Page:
Usually, this blog is about unpleasant realities that can seem insurmountable. I think the following news proves that just talking about race is enough to affect an entire industry. Corporations can and will do the right thing if enough people put up a fuss and speak out.
Bloomsbury USA is going to change the cover of its leading Young Adult fiction title this fall, Justine Larbalestier’s Liar. It was another case of whitewashing, where the white girl on the cover was supposed to represent the biracial black protagonist in the story. Many bloggers and readers expressed dismay at the misrepresentation of the main character and how the cover fed into the racist trend of sidelining both stories about people of color and authors of color (Larbalestier is white, but the conversation outgrew this one single instance), and how children of color so rarely find protagonists who look like they do on the covers of the books they are encouraged to buy. Justine took a professional risk and publicly criticized the decision to put a stock photo of a white girl on the book over her protests.
For those of you not aware, authors rarely have any say whatsoever in what the cover art for their work looks like when they are published at an old-school, non-print-on-demand publisher, the only kind of publisher from which most books stores are willing to buy. If you want your print books to reach a large audience, you have to be willing to give up most of your creative control over everything: the audience to which the book is marketed, the language and vocabulary used in the story, the cover art, the marketing pitch, the blurb, etc. Having a contract not only with an agent but with a publisher with the clout of Bloomsbury is a big deal. Justine was brave enough to talk honestly on the Internet about a subject that could have cost her professional relationships vital to her career. She believed the risk was worth the potential cost to herself, to young readers, especially children of color if she did not. I agree with her.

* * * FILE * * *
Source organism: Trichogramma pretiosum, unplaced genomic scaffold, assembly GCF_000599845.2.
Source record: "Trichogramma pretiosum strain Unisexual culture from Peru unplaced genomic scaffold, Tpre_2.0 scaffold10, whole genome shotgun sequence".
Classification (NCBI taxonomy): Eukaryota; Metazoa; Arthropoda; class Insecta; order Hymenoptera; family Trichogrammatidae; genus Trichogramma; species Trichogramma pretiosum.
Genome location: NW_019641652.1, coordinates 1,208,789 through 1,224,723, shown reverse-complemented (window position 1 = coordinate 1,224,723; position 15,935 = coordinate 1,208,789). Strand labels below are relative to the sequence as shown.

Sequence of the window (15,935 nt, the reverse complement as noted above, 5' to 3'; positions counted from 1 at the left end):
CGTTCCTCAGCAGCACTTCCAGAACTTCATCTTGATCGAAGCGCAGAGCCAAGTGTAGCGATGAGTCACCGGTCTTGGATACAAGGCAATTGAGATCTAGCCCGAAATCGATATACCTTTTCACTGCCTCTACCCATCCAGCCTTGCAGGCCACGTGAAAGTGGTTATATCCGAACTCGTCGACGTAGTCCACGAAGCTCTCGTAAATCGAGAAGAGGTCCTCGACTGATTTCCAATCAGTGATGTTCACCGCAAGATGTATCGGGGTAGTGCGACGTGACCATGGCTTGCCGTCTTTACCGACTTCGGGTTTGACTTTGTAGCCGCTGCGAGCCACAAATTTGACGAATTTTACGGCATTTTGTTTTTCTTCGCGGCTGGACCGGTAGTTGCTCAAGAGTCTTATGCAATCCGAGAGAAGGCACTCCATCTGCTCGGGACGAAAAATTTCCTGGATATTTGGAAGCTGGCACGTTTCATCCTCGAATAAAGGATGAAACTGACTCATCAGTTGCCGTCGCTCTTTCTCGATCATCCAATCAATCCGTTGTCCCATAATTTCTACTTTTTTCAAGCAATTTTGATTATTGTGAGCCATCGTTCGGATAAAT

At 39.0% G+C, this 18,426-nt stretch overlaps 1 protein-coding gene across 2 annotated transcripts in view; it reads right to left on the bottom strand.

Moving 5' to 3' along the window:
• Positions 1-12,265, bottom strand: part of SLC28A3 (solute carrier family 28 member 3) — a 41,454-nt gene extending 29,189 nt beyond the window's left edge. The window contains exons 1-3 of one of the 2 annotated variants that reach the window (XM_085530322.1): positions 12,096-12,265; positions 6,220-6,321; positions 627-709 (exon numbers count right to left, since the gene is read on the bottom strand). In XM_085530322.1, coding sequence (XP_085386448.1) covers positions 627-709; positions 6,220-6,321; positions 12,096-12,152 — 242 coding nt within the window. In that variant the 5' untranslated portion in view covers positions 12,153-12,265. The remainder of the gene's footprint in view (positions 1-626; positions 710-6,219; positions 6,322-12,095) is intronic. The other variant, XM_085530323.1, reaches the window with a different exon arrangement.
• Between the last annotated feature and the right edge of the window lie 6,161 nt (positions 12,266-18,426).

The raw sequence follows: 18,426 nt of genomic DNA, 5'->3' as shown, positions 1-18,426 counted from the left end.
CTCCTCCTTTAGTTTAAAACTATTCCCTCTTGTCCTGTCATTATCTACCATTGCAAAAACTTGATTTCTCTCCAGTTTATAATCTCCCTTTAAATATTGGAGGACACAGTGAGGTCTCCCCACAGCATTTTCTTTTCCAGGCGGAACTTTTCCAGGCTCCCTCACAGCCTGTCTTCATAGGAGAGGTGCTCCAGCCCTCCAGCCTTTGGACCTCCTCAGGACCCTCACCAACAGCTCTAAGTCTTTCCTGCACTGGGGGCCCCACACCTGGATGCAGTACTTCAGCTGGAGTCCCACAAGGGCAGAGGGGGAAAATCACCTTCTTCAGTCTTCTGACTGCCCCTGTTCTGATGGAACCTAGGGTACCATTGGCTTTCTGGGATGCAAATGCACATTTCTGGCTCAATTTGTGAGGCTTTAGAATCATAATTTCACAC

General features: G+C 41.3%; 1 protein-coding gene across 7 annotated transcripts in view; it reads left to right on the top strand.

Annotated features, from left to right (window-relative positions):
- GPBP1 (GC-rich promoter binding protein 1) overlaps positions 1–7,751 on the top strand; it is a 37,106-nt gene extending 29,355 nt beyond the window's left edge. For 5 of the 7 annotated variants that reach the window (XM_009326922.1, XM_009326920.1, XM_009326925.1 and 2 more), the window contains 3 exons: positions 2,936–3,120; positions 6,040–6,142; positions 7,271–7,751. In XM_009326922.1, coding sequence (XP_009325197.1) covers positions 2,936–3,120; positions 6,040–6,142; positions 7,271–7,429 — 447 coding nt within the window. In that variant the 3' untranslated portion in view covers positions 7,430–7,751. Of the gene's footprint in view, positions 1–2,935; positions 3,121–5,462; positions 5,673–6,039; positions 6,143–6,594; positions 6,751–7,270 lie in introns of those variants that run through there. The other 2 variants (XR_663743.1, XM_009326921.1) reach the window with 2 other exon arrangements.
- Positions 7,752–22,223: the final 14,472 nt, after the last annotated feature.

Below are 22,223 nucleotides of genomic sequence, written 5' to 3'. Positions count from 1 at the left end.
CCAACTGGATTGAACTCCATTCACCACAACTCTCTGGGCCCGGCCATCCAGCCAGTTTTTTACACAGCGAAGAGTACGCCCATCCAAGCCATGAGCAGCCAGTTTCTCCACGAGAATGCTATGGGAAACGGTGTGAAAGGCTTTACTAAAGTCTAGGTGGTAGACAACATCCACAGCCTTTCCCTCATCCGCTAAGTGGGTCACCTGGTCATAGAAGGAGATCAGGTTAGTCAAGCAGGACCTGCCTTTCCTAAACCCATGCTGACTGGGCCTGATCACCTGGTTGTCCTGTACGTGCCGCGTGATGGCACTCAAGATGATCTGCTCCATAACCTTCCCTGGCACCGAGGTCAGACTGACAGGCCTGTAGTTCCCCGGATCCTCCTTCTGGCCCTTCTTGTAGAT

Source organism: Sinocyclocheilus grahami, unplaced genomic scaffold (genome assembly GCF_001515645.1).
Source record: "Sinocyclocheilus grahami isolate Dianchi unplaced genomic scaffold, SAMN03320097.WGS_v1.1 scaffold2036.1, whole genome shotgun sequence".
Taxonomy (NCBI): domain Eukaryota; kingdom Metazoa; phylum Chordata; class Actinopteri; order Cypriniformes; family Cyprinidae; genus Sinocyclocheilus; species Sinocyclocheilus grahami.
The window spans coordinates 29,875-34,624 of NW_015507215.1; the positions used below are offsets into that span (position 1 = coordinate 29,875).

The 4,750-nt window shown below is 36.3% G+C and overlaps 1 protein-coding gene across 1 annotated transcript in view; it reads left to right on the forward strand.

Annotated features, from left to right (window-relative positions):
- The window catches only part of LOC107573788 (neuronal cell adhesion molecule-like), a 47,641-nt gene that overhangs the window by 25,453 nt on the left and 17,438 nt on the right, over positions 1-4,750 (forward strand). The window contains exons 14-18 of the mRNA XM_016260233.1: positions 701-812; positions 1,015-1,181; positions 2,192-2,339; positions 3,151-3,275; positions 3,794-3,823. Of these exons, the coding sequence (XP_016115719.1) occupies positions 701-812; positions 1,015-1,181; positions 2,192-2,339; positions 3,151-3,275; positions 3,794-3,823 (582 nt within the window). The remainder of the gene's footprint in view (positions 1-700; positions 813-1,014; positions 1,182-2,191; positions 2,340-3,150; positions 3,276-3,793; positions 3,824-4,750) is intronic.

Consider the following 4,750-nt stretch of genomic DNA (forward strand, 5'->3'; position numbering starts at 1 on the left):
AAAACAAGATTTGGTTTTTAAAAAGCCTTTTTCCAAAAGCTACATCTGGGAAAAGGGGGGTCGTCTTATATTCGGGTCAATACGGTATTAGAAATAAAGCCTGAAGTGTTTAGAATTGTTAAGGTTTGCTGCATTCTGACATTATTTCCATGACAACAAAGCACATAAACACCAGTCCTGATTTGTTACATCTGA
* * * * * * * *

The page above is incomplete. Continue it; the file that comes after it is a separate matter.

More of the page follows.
It took less than two weeks of the story circulating between the blogs and publishing news media outlets for Bloomsbury to change its mind and order all of the old covers to be scrapped, conduct a photo shoot, and order new covers for the book. For a large print run like 100,000 copies, that must have cost them a significant amount of money, but the publishers decided to do it any way. The motivations behind doing this may not be as idealistic as Justine’s, and the new cover girl doesn’t actually have ‘nappy’ hair, but it is a vast, VAST improvement over the original cover.
Normally, I don’t approve of giving people ‘cookies’ for doing the right thing. But the reviews of Justine’s book make it sound fantastic, and I want this book to succeed beyond Bloomsbury’s expectations. Furthermore, Justine has recommended two authors of color who deserve as many accolades for their talents: Coe Booth, who has written Kendra, a coming-of-age story about a young mother and her teenage daughter afraid of repeating the past, and M. Sindy Felin’s Touching Snow.
Provided that this new face graces Liar when it hits the bookshelves in October, I will be one of the first to buy several copies.